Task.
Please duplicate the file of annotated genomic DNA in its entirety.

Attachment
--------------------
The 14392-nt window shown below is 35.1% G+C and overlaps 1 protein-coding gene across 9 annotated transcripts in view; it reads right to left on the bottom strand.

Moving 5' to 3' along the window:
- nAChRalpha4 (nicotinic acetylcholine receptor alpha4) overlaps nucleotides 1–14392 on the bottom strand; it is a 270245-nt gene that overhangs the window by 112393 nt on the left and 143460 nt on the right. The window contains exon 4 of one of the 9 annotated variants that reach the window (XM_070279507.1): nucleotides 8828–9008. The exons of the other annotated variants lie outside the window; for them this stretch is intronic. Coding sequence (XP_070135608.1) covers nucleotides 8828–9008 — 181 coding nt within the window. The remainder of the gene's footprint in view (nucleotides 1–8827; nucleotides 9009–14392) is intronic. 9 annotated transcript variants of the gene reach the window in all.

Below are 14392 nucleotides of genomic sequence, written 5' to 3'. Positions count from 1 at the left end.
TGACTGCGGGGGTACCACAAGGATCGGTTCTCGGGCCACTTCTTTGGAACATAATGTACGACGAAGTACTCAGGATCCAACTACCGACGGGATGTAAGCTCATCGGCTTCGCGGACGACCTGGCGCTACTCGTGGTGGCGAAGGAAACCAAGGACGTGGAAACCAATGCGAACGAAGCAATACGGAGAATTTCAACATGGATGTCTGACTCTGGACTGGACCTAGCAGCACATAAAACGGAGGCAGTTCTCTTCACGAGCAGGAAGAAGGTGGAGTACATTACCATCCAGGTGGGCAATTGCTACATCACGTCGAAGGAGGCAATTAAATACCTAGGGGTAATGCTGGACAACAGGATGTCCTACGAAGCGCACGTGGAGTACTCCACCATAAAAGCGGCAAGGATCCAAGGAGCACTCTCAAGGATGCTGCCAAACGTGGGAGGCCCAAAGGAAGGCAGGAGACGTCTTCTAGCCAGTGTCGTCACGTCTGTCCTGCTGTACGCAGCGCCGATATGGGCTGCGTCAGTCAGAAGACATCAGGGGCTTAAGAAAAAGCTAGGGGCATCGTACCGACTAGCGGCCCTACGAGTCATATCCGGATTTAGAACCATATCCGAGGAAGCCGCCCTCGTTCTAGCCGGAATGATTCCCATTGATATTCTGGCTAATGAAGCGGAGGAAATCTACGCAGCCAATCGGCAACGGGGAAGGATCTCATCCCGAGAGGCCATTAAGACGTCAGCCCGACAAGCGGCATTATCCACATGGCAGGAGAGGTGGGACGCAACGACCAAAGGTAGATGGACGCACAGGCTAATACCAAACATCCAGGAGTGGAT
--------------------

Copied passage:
The 14392-nt window shown below is 35.1% G+C and overlaps 1 protein-coding gene across 9 annotated transcripts in view; it reads right to left on the bottom strand.

Moving 5' to 3' along the window:
- nAChRalpha4 (nicotinic acetylcholine receptor alpha4) overlaps nucleotides 1–14392 on the bottom strand; it is a 270245-nt gene that overhangs the window by 112393 nt on the left and 143460 nt on the right. The window contains exon 4 of one of the 9 annotated variants that reach the window (XM_070279507.1): nucleotides 8828–9008. The exons of the other annotated variants lie outside the window; for them this stretch is intronic. Coding sequence (XP_070135608.1) covers nucleotides 8828–9008 — 181 coding nt within the window. The remainder of the gene's footprint in view (nucleotides 1–8827; nucleotides 9009–14392) is intronic. 9 annotated transcript variants of the gene reach the window in all.

Below are 14392 nucleotides of genomic sequence, written 5' to 3'. Positions count from 1 at the left end.
TGACTGCGGGGGTACCACAAGGATCGGTTCTCGGGCCACTTCTTTGGAACATAATGTACGACGAAGTACTCAGGATCCAACTACCGACGGGATGTAAGCTCATCGGCTTCGCGGACGACCTGGCGCTACTCGTGGTGGCGAAGGAAACCAAGGACGTGGAAACCAATGCGAACGAAGCAATACGGAGAATTTCAACATGGATGTCTGACTCTGGACTGGACCTAGCAGCACATAAAACGGAGGCAGTTCTCTTCACGAGCAGGAAGAAGGTGGAGTACATTACCATCCAGGTGGGCAATTGCTACATCACGTCGAAGGAGGCAATTAAATACCTAGGGGTAATGCTGGACAACAGGATGTCCTACGAAGCGCACGTGGAGTACTCCACCATAAAAGCGGCAAGGATCCAAGGAGCACTCTCAAGGATGCTGCCAAACGTGGGAGGCCCAAAGGAAGGCAGGAGACGTCTTCTAGCCAGTGTCGTCACGTCTGTCCTGCTGTACGCAGCGCCGATATGGGCTGCGTCAGTCAGAAGACATCAGGGGCTTAAGAAAAAGCTAGGGGCATCGTACCGACTAGCGGCCCTACGAGTCATATCCGGATTTAGAACCATATCCGAGGAAGCCGCCCTCGTTCTAGCCGGAATGATTCCCATTGATATTCTGGCTAATGAAGCGGAGGAAATCTACGCAGCCAATCGGCAACGGGGAAGGATCTCATCCCGAGAGGCCATTAAGACGTCAGCCCGACAAGCGGCATTATCCACATGGCAGGAGAGGTGGGACGCAACGACCAAAGGTAGATGGACGCACAGGCTAATACCAAACATCCAGGAGTGGAT